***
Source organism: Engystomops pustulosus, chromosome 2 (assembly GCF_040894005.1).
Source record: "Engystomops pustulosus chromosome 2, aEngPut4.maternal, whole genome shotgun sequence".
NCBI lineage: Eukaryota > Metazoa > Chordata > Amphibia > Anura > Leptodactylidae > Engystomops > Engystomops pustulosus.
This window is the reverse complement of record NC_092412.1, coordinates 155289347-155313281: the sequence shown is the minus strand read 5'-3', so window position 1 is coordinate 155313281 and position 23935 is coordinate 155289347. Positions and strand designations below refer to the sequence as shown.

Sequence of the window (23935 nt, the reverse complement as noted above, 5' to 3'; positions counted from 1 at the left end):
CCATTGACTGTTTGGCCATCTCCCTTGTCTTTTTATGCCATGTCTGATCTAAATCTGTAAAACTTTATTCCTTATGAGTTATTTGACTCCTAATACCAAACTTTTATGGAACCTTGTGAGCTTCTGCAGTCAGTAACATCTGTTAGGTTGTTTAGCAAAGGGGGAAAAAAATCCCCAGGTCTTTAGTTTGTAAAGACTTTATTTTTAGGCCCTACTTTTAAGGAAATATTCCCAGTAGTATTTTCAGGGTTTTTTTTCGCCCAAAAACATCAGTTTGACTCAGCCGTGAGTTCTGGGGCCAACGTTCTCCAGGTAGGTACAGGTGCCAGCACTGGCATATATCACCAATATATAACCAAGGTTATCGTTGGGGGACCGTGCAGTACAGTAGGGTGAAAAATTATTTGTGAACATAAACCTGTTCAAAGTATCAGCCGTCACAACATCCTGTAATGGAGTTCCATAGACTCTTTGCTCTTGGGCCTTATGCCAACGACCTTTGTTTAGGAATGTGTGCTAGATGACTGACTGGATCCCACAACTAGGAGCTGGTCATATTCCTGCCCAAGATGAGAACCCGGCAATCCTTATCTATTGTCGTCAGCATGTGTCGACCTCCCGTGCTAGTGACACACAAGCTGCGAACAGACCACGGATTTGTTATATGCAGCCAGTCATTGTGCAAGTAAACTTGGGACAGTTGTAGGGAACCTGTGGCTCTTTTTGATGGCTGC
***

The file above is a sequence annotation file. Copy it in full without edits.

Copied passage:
Source organism: Engystomops pustulosus, chromosome 2 (assembly GCF_040894005.1).
Source record: "Engystomops pustulosus chromosome 2, aEngPut4.maternal, whole genome shotgun sequence".
NCBI lineage: Eukaryota > Metazoa > Chordata > Amphibia > Anura > Leptodactylidae > Engystomops > Engystomops pustulosus.
This window is the reverse complement of record NC_092412.1, coordinates 155289347-155313281: the sequence shown is the minus strand read 5'-3', so window position 1 is coordinate 155313281 and position 23935 is coordinate 155289347. Positions and strand designations below refer to the sequence as shown.

Sequence of the window (23935 nt, the reverse complement as noted above, 5' to 3'; positions counted from 1 at the left end):
CCATTGACTGTTTGGCCATCTCCCTTGTCTTTTTATGCCATGTCTGATCTAAATCTGTAAAACTTTATTCCTTATGAGTTATTTGACTCCTAATACCAAACTTTTATGGAACCTTGTGAGCTTCTGCAGTCAGTAACATCTGTTAGGTTGTTTAGCAAAGGGGGAAAAAAATCCCCAGGTCTTTAGTTTGTAAAGACTTTATTTTTAGGCCCTACTTTTAAGGAAATATTCCCAGTAGTATTTTCAGGGTTTTTTTTCGCCCAAAAACATCAGTTTGACTCAGCCGTGAGTTCTGGGGCCAACGTTCTCCAGGTAGGTACAGGTGCCAGCACTGGCATATATCACCAATATATAACCAAGGTTATCGTTGGGGGACCGTGCAGTACAGTAGGGTGAAAAATTATTTGTGAACATAAACCTGTTCAAAGTATCAGCCGTCACAACATCCTGTAATGGAGTTCCATAGACTCTTTGCTCTTGGGCCTTATGCCAACGACCTTTGTTTAGGAATGTGTGCTAGATGACTGACTGGATCCCACAACTAGGAGCTGGTCATATTCCTGCCCAAGATGAGAACCCGGCAATCCTTATCTATTGTCGTCAGCATGTGTCGACCTCCCGTGCTAGTGACACACAAGCTGCGAACAGACCACGGATTTGTTATATGCAGCCAGTCATTGTGCAAGTAAACTTGGGACAGTTGTAGGGAACCTGTGGCTCTTTTTGATGGCTGC